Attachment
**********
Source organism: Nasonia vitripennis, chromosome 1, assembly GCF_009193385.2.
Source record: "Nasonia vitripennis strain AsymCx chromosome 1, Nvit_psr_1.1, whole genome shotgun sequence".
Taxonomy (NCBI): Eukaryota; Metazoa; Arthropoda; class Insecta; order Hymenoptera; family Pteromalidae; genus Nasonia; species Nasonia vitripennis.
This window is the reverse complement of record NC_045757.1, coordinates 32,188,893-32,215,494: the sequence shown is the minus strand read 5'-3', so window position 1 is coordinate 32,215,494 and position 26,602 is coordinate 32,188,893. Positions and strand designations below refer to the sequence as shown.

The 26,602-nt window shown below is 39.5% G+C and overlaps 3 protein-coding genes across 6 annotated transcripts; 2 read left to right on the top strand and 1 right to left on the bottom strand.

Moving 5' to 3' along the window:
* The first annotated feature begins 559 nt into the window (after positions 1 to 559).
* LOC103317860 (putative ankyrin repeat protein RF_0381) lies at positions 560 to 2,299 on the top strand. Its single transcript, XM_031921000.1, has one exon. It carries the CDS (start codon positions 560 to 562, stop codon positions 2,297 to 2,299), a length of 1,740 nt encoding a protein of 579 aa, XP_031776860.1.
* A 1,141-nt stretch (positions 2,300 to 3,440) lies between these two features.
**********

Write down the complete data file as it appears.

Source organism: Nasonia vitripennis, chromosome 1, assembly GCF_009193385.2.
Source record: "Nasonia vitripennis strain AsymCx chromosome 1, Nvit_psr_1.1, whole genome shotgun sequence".
Taxonomy (NCBI): Eukaryota; Metazoa; Arthropoda; class Insecta; order Hymenoptera; family Pteromalidae; genus Nasonia; species Nasonia vitripennis.
This window is the reverse complement of record NC_045757.1, coordinates 32,188,893-32,215,494: the sequence shown is the minus strand read 5'-3', so window position 1 is coordinate 32,215,494 and position 26,602 is coordinate 32,188,893. Positions and strand designations below refer to the sequence as shown.

The 26,602-nt window shown below is 39.5% G+C and overlaps 3 protein-coding genes across 6 annotated transcripts; 2 read left to right on the top strand and 1 right to left on the bottom strand.

Moving 5' to 3' along the window:
* The first annotated feature begins 559 nt into the window (after positions 1 to 559).
* LOC103317860 (putative ankyrin repeat protein RF_0381) lies at positions 560 to 2,299 on the top strand. Its single transcript, XM_031921000.1, has one exon. It carries the CDS (start codon positions 560 to 562, stop codon positions 2,297 to 2,299), a length of 1,740 nt encoding a protein of 579 aa, XP_031776860.1.
* A 1,141-nt stretch (positions 2,300 to 3,440) lies between these two features.